Today there are many in academic and religious circles who circle the wagons around their specialties and do not consider the broader impact of what they present.

You say that you don’t think so? What about the so-called specialists in Ancient Near Eastern literature, or Old Testament who take the course that the Genesis account of Creation is a myth? There’s too little consideration of the effect that this has upon ethics, law, morals, epistemology, or even upon the reality of the Gospel of Jesus Christ.

Oh, there are answers that say this, or that, or the other. I have seen no serious accounting for the problems that are caused by their dismissal of the Creation Narrative as a historical narrative.

Furthermore, their reasoning is circular. They decide that modern science is correct, and proceed to deal with the Bible based upon the views of modern science. ( They seldom take into consideration that there is even a wide range of opinions on many things within the scientific community. That in itself makes the idea of the almost infallible nature of science an invalid idea. ) They never stop to realize that they are saying that something is so because science said it was so; and, because science said it was so, it is so.

The bigger failure is that they don’t take the time to consider the worldview that led to so much of the consensus that exists today. Consensus isn’t always correct. After all, when has truth been legislated into existence by majority vote? No, the great failure is that there is a refusal to see that there cannot be any way of knowing anything were it not for a sovereign Creator who is the source and arbiter of truth.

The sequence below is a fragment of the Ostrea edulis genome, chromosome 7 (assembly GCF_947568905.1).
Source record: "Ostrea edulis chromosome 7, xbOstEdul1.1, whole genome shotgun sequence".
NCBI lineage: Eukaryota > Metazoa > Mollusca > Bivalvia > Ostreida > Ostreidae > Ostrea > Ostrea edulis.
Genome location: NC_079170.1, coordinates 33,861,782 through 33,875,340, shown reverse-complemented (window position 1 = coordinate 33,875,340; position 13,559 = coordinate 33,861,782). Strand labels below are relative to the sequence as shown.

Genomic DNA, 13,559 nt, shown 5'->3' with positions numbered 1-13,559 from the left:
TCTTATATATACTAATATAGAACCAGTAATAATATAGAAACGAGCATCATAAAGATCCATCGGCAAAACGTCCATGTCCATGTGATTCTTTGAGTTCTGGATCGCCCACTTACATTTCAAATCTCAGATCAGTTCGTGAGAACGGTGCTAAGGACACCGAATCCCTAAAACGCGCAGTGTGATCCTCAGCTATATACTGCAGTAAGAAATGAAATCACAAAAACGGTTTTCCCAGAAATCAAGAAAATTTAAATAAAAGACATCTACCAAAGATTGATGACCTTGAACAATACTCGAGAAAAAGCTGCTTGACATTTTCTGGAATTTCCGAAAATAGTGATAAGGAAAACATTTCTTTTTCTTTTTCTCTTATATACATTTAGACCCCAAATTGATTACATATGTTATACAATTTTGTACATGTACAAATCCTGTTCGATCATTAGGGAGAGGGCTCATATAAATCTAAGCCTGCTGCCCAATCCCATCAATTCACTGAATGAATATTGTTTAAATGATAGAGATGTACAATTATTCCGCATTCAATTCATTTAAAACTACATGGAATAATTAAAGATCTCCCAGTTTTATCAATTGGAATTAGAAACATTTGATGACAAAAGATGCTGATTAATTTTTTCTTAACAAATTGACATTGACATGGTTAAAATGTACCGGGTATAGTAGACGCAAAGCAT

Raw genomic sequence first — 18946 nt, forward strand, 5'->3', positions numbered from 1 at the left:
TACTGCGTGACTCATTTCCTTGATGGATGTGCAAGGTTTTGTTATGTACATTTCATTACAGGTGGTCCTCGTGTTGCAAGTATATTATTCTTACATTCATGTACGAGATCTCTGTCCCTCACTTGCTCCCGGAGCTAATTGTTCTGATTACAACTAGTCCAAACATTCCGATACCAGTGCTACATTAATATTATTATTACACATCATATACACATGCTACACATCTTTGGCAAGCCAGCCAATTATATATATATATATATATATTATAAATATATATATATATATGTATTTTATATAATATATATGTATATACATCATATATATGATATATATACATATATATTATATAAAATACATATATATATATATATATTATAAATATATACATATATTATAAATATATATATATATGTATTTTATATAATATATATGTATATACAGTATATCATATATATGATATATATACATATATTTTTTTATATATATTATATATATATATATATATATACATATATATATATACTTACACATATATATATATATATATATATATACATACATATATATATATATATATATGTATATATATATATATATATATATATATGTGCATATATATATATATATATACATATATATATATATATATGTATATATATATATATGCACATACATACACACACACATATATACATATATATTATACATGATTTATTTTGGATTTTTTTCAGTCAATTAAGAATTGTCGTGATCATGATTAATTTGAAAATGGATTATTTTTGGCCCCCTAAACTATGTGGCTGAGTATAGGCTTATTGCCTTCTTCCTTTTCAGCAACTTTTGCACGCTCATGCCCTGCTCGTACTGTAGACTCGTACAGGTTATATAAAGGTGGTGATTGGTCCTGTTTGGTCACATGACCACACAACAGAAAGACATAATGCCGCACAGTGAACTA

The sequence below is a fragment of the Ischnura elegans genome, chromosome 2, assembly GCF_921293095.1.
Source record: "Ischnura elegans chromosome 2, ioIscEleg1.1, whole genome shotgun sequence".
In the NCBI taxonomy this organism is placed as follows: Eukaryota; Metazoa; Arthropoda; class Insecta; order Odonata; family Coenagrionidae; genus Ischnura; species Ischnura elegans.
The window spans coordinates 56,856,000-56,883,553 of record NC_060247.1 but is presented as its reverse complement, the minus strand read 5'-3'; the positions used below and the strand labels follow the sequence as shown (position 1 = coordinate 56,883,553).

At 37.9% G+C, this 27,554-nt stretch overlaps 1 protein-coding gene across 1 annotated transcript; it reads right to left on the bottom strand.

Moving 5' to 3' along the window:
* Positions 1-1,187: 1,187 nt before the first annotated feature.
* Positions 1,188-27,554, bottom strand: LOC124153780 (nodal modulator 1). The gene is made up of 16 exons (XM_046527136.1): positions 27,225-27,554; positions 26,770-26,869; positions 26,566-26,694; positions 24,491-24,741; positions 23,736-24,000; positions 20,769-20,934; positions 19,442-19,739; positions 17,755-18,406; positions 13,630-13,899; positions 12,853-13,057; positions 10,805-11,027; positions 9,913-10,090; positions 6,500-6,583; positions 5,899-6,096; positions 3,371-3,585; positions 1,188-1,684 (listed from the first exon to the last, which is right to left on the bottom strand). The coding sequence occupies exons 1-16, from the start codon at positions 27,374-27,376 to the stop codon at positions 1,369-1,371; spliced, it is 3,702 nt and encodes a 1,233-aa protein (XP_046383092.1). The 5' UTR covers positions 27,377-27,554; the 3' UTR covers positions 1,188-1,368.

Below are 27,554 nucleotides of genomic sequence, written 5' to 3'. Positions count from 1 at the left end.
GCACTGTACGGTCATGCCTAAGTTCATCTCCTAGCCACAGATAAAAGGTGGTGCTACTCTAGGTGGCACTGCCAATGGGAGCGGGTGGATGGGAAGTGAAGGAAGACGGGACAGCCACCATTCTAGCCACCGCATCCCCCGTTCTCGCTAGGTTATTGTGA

Sadly once we discard the narrative in which He creates all things, we are on a trail that logically ( though not inevitably, thankfully ) leads to our denial of the Creator, the denial of His moral standards, and the denial of absolute truth.

It is time that academia and the church return to considering the consequences of their ideas.

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Stepping Out in Faith: Former Catholics Tell Their StoriesStepping Out in Faith: Former Catholics Tell Their Stories by Mark Gilbert

My rating: 4 of 5 stars

This was an interesting and surprising book.
As former Roman Catholics tell their stories, we learn much about the effects of the theology of Catholicism.
Many of the contributors were raised Catholic. While there seems to have been some nominalism, others seem to have been quite devoted to the church of their childhood. All have one thing in common: that church did not satisfy them, nor did it lead them to Jesus Christ.
I had the misguided notion that the stories would speak of people who found that the theology of Roman Catholicism was lacking, so that they then left.
What I found was that they found that Catholicism left them empty. In other words, the issue was not first cerebral, but was a matter of heart.
Over and over the refrain is that the contributors wanted a relationship with God, but could not find it in Catholicism.
Over and over the contributors speak of reaching out to try to find a way to fill the emptiness, but never found it.
Each story tells of how that the contributor was blessed to be found of Christ and enjoy the relationship with Him that comes by God’s free grace.
The stories were quite moving at times. I was moved to tears more than once as I contemplated the struggles these people faced. It was a joy to read of their journeys that led them to faith in Jesus Christ alone.